“For just as the body is one and has many members, and all the members of the body, though many, are one body, so it is with Christ. For in one Spirit we were all baptized into one body—Jews or Greeks, slaves or free—and all were made to drink of one Spirit.” (1 Corinthians 12:12–13, ESV)
As a young boy, I was very interested in various forms of crafts. Nearly every Christmas, mom and dad would get me some sort of project kit to make something. Once it was a chemistry set, another time a painting set. On one Christmas they got me a kit to make paper weights with polyester resin. The idea of the set was that you could put different things in a mold with clear resin, and when the resin set you had a block of components bound together for display. I put a couple of shooting medals in a display like this and still have them in my possession.
Yet, you could also put multiple items in the resin, like colored beads, and end up with a colorful composite. It was fun to play around with this. However, there was one important thing to note. The process was permanent. Whatever items you put into the resin were there for good once the resin hardened. The resin bound all the items together in one component.
Paul wrote to a body of believers who were experiencing the evidences of division. Earlier in the letter, he mentioned factions within the church. Here, he wrote about an essential factor in unity, that all believers, while diverse in giftings were one in the church.
To explain this, he used the metaphor of the human body. This makes good sense since the church is considered the body of Christ. He stated that the body has various members or parts. Each part is an integral part of the whole and required for its function. In the same way the body of Christ is joined for function. Then he goes on to explain the unique way this happened.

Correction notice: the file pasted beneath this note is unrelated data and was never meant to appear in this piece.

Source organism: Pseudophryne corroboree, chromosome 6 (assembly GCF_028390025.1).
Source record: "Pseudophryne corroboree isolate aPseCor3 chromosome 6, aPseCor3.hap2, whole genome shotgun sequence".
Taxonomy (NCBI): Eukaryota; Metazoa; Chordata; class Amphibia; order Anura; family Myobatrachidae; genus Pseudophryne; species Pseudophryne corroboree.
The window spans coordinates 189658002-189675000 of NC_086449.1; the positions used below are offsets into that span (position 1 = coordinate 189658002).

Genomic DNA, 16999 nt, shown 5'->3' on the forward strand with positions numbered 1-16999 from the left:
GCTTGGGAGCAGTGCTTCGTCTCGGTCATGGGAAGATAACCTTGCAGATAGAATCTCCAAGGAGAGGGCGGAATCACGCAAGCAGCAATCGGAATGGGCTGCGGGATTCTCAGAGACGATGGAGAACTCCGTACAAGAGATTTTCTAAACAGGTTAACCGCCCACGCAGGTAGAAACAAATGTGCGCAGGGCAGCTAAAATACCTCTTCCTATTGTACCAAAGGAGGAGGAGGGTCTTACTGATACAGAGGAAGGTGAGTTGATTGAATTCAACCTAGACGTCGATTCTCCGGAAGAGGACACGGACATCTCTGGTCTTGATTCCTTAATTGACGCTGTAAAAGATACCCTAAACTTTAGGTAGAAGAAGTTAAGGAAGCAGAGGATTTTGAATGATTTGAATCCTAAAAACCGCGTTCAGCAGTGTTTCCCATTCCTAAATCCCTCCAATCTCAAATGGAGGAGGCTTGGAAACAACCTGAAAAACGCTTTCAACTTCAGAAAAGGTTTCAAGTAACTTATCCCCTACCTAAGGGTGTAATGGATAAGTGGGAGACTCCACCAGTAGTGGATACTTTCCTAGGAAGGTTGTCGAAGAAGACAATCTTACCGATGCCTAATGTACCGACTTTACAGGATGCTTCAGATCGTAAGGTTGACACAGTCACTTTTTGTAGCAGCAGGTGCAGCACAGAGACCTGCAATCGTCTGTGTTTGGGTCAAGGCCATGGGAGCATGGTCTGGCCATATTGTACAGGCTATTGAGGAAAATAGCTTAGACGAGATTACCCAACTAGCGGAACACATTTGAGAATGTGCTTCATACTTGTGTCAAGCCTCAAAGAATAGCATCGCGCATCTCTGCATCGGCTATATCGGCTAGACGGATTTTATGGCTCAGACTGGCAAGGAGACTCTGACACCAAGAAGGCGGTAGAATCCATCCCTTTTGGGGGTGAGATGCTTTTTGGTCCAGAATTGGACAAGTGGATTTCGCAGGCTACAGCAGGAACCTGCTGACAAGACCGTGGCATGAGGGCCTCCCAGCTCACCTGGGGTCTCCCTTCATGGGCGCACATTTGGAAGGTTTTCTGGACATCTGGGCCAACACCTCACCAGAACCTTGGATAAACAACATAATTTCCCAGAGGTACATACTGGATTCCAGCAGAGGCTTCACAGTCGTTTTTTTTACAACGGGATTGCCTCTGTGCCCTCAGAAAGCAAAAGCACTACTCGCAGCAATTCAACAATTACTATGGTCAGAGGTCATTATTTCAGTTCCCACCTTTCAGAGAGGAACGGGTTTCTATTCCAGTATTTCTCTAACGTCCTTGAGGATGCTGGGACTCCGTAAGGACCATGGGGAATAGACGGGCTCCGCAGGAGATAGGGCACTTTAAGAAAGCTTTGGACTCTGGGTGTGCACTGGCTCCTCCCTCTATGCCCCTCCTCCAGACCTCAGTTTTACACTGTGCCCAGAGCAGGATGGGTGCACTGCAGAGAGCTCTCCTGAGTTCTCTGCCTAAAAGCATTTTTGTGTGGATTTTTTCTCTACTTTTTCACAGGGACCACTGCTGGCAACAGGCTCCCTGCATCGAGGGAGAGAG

He wrote that the Holy Spirit baptized every believer into one body, referring to the body of Christ. The word baptized, baptizo, means to submerge or immerse (Strong G907). It is a positional word, which in this context indicates that believers have been completely placed into the body of Christ. Many do not consider the deep implication of this work. We tend to look at things from a human material perspective. Yet, this work of baptism is a powerful divine work of the Holy Spirit.
The work of baptizing into the body is not like one done by an outside craftsman. The Holy Spirit has not united the church in the body and then departed. No, the Holy Spirit has united every believer and holds them in this state by His permanent presence in the church. He is the invisible resin that holds us all together. He is both in every believer and uniting every believer in a real and tangible way.
Therefore, the problem in the church is not that we are not divinely made into one body. The problem is that we often do not count this truth as a fact and act accordingly. This was the church at Corinth’s problem and it unfortunately affects many churches today. This should never be the case. For division in the body is contrary to the divine work accomplished by the Spirit of God.
Believers and churches today need to act like the united body of Christ that they are. They need to put away petty differences, bickering, grudges, and etcetera, and live as the loving assembly of believers that God has joined together. Only in this way will we be able to function and accomplish much.